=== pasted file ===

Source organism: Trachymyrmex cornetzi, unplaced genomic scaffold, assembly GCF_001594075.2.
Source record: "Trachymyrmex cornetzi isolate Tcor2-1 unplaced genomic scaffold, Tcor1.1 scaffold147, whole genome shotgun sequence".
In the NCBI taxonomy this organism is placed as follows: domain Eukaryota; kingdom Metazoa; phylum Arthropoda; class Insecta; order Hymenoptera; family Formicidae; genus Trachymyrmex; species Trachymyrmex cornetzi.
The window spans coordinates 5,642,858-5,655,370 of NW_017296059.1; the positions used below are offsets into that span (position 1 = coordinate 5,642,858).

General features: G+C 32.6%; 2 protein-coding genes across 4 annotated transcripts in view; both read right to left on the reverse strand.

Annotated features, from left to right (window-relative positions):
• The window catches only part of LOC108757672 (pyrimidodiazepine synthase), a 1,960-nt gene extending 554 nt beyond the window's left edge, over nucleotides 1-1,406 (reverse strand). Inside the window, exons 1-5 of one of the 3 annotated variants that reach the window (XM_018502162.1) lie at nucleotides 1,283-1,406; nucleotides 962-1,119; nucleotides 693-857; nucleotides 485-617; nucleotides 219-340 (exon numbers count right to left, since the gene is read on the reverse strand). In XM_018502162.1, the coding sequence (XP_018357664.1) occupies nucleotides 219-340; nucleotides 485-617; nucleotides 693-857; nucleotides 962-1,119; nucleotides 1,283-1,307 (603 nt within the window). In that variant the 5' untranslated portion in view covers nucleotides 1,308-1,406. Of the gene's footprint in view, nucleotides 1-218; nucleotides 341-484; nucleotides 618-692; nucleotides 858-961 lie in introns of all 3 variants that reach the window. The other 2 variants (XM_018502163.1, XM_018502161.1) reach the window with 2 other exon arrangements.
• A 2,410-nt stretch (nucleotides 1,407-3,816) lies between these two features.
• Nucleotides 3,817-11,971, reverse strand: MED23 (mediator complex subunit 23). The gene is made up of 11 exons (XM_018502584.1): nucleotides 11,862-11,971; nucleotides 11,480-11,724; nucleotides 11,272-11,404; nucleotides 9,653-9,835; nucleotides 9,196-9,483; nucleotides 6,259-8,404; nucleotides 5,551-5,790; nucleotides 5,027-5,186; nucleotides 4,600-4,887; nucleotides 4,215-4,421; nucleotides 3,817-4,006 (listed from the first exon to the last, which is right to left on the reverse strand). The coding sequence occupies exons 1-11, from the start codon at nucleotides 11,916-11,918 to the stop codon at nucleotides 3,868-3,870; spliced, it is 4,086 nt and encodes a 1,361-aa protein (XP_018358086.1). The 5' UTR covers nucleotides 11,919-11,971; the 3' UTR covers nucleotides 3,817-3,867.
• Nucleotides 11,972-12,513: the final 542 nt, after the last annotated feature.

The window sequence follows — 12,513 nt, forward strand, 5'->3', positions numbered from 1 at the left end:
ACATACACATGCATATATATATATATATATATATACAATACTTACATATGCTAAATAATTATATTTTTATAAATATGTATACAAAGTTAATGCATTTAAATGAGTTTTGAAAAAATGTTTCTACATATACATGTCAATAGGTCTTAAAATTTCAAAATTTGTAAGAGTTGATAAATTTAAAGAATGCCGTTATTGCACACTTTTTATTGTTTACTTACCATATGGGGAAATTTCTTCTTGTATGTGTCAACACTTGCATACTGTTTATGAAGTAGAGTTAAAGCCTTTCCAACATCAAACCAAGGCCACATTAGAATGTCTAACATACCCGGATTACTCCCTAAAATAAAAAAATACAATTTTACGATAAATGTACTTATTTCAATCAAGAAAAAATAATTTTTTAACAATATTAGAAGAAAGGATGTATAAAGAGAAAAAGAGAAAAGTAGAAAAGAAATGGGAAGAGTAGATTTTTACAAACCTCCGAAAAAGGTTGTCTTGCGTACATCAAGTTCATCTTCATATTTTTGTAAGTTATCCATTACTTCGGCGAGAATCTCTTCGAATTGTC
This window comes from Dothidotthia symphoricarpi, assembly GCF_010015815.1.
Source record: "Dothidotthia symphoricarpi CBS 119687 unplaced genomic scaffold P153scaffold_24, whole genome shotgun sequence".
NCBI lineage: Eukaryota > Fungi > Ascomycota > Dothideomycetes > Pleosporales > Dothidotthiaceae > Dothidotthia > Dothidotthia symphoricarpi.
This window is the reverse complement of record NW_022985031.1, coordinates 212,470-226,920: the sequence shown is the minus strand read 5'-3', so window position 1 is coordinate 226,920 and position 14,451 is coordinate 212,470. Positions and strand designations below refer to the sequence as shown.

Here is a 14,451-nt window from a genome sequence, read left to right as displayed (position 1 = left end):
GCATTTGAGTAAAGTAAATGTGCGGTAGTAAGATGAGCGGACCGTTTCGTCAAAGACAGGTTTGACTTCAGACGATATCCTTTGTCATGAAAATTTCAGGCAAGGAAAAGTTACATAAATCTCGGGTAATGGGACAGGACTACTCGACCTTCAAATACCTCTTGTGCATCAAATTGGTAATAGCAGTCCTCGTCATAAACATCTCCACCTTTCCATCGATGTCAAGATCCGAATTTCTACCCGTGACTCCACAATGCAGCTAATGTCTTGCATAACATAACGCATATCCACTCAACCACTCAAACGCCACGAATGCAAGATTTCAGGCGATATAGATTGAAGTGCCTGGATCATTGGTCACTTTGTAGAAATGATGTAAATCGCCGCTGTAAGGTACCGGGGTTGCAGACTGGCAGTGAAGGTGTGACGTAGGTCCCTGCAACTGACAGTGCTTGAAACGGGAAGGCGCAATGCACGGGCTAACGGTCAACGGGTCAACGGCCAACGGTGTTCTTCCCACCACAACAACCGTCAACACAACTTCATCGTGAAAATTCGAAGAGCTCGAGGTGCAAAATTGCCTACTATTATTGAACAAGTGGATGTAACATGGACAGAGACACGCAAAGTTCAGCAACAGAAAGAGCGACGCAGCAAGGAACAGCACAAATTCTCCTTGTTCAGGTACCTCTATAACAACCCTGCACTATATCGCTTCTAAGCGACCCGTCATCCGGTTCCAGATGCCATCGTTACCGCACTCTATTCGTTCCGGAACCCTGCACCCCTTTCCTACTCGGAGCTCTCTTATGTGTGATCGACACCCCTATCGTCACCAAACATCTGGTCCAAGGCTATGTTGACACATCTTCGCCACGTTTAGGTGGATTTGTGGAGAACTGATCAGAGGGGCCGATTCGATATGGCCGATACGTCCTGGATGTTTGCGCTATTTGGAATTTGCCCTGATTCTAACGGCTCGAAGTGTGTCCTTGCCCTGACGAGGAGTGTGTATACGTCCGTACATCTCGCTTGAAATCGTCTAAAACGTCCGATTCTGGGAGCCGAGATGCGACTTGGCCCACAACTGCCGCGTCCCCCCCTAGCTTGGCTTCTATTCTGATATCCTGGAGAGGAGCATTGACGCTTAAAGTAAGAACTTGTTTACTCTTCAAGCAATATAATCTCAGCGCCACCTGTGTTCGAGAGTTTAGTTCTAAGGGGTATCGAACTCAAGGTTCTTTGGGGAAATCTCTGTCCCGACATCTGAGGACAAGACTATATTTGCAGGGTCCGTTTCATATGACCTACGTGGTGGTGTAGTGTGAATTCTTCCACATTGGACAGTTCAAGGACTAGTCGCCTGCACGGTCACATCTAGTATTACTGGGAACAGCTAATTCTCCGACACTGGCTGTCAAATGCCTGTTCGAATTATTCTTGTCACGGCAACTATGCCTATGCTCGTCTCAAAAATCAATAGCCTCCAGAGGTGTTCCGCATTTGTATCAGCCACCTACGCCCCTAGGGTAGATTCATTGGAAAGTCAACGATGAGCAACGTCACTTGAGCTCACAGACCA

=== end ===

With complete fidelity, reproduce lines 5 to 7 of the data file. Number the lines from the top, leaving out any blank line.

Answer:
General features: G+C 32.6%; 2 protein-coding genes across 4 annotated transcripts in view; both read right to left on the reverse strand.

Annotated features, from left to right (window-relative positions):
• The window catches only part of LOC108757672 (pyrimidodiazepine synthase), a 1,960-nt gene extending 554 nt beyond the window's left edge, over nucleotides 1-1,406 (reverse strand). Inside the window, exons 1-5 of one of the 3 annotated variants that reach the window (XM_018502162.1) lie at nucleotides 1,283-1,406; nucleotides 962-1,119; nucleotides 693-857; nucleotides 485-617; nucleotides 219-340 (exon numbers count right to left, since the gene is read on the reverse strand). In XM_018502162.1, the coding sequence (XP_018357664.1) occupies nucleotides 219-340; nucleotides 485-617; nucleotides 693-857; nucleotides 962-1,119; nucleotides 1,283-1,307 (603 nt within the window). In that variant the 5' untranslated portion in view covers nucleotides 1,308-1,406. Of the gene's footprint in view, nucleotides 1-218; nucleotides 341-484; nucleotides 618-692; nucleotides 858-961 lie in introns of all 3 variants that reach the window. The other 2 variants (XM_018502163.1, XM_018502161.1) reach the window with 2 other exon arrangements.